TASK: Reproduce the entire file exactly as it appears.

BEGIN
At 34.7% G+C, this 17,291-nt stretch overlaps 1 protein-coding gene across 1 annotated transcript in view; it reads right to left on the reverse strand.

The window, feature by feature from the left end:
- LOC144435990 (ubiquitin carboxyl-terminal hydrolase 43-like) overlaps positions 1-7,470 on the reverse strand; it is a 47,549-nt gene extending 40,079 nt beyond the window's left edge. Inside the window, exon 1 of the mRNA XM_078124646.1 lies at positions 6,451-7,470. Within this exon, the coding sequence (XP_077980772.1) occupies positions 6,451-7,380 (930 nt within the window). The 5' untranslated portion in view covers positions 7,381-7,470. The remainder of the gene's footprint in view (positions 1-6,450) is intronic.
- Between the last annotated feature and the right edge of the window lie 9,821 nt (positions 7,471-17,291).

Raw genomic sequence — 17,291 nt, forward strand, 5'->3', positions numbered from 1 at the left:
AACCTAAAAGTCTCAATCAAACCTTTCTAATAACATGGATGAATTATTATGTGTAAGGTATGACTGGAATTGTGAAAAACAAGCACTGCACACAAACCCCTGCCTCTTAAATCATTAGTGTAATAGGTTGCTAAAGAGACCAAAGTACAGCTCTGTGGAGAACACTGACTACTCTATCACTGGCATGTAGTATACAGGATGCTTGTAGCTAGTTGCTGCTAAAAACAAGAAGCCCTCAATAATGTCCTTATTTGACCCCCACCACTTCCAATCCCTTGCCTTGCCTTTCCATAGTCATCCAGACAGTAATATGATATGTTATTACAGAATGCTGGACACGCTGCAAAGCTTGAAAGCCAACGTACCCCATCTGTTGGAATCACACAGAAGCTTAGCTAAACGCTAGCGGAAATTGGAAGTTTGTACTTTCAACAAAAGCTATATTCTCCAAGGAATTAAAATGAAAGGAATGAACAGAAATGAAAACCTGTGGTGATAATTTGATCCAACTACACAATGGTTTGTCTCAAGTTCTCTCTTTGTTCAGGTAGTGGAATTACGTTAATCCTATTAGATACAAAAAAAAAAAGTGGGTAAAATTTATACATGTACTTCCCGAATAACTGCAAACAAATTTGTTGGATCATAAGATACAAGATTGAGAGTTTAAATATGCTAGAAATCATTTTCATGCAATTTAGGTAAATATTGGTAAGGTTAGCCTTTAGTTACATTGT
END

At 34.7% G+C, this 17,291-nt stretch overlaps 1 protein-coding gene across 1 annotated transcript in view; it reads right to left on the reverse strand.

The window, feature by feature from the left end:
- LOC144435990 (ubiquitin carboxyl-terminal hydrolase 43-like) overlaps positions 1-7,470 on the reverse strand; it is a 47,549-nt gene extending 40,079 nt beyond the window's left edge. Inside the window, exon 1 of the mRNA XM_078124646.1 lies at positions 6,451-7,470. Within this exon, the coding sequence (XP_077980772.1) occupies positions 6,451-7,380 (930 nt within the window). The 5' untranslated portion in view covers positions 7,381-7,470. The remainder of the gene's footprint in view (positions 1-6,450) is intronic.
- Between the last annotated feature and the right edge of the window lie 9,821 nt (positions 7,471-17,291).

Raw genomic sequence — 17,291 nt, forward strand, 5'->3', positions numbered from 1 at the left:
AACCTAAAAGTCTCAATCAAACCTTTCTAATAACATGGATGAATTATTATGTGTAAGGTATGACTGGAATTGTGAAAAACAAGCACTGCACACAAACCCCTGCCTCTTAAATCATTAGTGTAATAGGTTGCTAAAGAGACCAAAGTACAGCTCTGTGGAGAACACTGACTACTCTATCACTGGCATGTAGTATACAGGATGCTTGTAGCTAGTTGCTGCTAAAAACAAGAAGCCCTCAATAATGTCCTTATTTGACCCCCACCACTTCCAATCCCTTGCCTTGCCTTTCCATAGTCATCCAGACAGTAATATGATATGTTATTACAGAATGCTGGACACGCTGCAAAGCTTGAAAGCCAACGTACCCCATCTGTTGGAATCACACAGAAGCTTAGCTAAACGCTAGCGGAAATTGGAAGTTTGTACTTTCAACAAAAGCTATATTCTCCAAGGAATTAAAATGAAAGGAATGAACAGAAATGAAAACCTGTGGTGATAATTTGATCCAACTACACAATGGTTTGTCTCAAGTTCTCTCTTTGTTCAGGTAGTGGAATTACGTTAATCCTATTAGATACAAAAAAAAAAAGTGGGTAAAATTTATACATGTACTTCCCGAATAACTGCAAACAAATTTGTTGGATCATAAGATACAAGATTGAGAGTTTAAATATGCTAGAAATCATTTTCATGCAATTTAGGTAAATATTGGTAAGGTTAGCCTTTAGTTACATTGT